It’s Thanksgiving weekend and the recent snowfall has melted. I’m sitting in bed here in Michigan, remembering details from my trip with Peru Motors last year.
The day before we set out to ride, we all gathered outside in La Gruta’s garden to discuss logistics of our trip. Lars prepped us about what to expect while traveling. We would awaken early each day to eat, pack up our gear and be on the road by 7:00AM. We’d ride for about 4 hours, stop for lunch and ride again until we reached our hotel around 4:30. Lars explained he’d be leading us on his bike while our second guide, Eduardo, (who proved invaluable for many reasons I’ll get to eventually) followed us in a truck that hauled a trailer, tools, spare tires and our luggage.
|Our bikes and back-up vehicle lined up in front of La Gruta the morning of our departure.|
Lars finished up our meeting by helping us sort out who would ride which bike. We were able to chose between Honda Falcon 400’s, Kawasaki KLR 650’s and an old Honda XR650 while one person upgraded to a BMW. After our meeting we took some time to properly outfit our bikes with gadgets and such. I brought along an Airhawk seat cushion and heated jacket for comfort so I hooked up the battery harness and attached the cushion while others secured Go-Pros and rigged up tank bags and secured straps for daypacks.
The remainder of the day was spent exploring Arequipa (pronounced ah-ray-keep-ah). The hotel was walking distance from town so we gathered up our cameras and and walked into town. This city, like many of the others we visited, has a “Plaza de Armas”- a park-like area at the center of town. This one was filled with lush foliage including palm trees, pruned shrubs and specimen trees that surrounded a central fountain. The fountain was bordered by wide walk-ways paved with tiles and lined with park benches.
The plaza was surrounded by Spanish inspired architecture on three sides and a cathedral on the fourth side. The Basillica Cathedral of Arequipa was so large, it spanned one block, was fitted with three towers and massive arches on either side. (So big, in fact, I couldn't fit the whole thing in one picture!)
|The Basillica Cathedra of Arequipa- a cathedral museum.|
It, like many of the buildings in the city were made of sillar, a white stone quarried from volcanoes that surround it. Joe, Lars H. (not our guide, but a fellow rider) and I took a tour of it our first day, the day before everyone else arrived. The cathedral is a museum that showcases stunning artistry inside: larger than life statues of the apostles along the aisles, cavernous domed ceilings, detailed moldings and an ornately carved pulpit. On the wall opposite the altar was an enormous pipe organ that filled the entire wall.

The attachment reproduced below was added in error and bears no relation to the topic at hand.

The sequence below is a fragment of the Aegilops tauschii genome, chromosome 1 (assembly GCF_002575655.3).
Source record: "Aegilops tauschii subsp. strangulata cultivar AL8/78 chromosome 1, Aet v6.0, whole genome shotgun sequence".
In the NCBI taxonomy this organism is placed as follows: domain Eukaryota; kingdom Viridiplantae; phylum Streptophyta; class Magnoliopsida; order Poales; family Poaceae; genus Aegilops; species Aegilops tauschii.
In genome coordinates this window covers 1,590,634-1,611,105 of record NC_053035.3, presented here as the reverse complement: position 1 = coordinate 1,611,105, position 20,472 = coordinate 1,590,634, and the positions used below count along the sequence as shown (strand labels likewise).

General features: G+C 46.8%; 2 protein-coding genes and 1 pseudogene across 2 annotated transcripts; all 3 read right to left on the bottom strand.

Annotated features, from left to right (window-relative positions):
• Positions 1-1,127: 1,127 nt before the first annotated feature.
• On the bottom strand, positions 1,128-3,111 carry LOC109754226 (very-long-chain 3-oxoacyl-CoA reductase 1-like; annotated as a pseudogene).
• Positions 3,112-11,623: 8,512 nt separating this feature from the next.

|Inside the Basillica Cathedral|
Before this, I’d never been in a church as old and elaborate. We toured interior rooms showcasing solid gold scepters and crowns accented with precious gems as well as intricately detailed vestments. We also went to the top of the building where we were able to touch and photograph the bell in the main tower. This gave us a birds eye view of the Plaza de Armas (photo above) and the buildings alongside it.
|This building ran alongside La Plaza de Armas and housed many small stores and restaurants. Photo credit: Lars Helgeson|
For lunch we had many options to choose from in restaurants along the narrow streets or in the wide, tiled alleys between buildings. There was traditional Peruvian food, wood-fired pizzas and even Chinese food. For ordering, I was glad to have practiced my second language by listening to tapes in the months leading up to the trip. Both Lars and Eduardo spoke English and Spanish so while I was glad for the opportunity to use Spanish, it wasn’t necessary once we left town. Our guides served as translators for details such as menu options and finding bathrooms. But more than that, they were our cultural insiders. They were friendly and knowledgeable about all sorts of interesting tidbits and they enjoyed answering questions and telling us all about what we were seeing.
I’d talked with several folks about the tour before going. One person was insistent that he could get a better and cheaper trip by just loading his bike in a trailer and heading down to Mexico. Here’s the thing- Peru Motors costs are well below the going rate for other tours in South America. They provide the motorcycles, assist in route planning, book the lodging, know the best restaurants and are familiar with the must-see places. They even know where to stop to get the best pictures along the way. I particularly liked having the back-up vehicle following us so we could stop and for photos without fear of being left behind. But most importantly, they could make small repairs, were equipped to change tires, refill gas tanks or haul a bike to the nearest shop for repair. So for me, the guided tour was a blessing. At the most basic level, having everything planned out allowed me to really focus on the riding and the experience of being in Peru.
|Grinning ear to ear while fueling up after our first ride through town.|
Those first fifteen minutes on the bike were exhilarating; they pointed to all the wondrous things to come! Next Sunday, I'll tell you all about that first day of riding...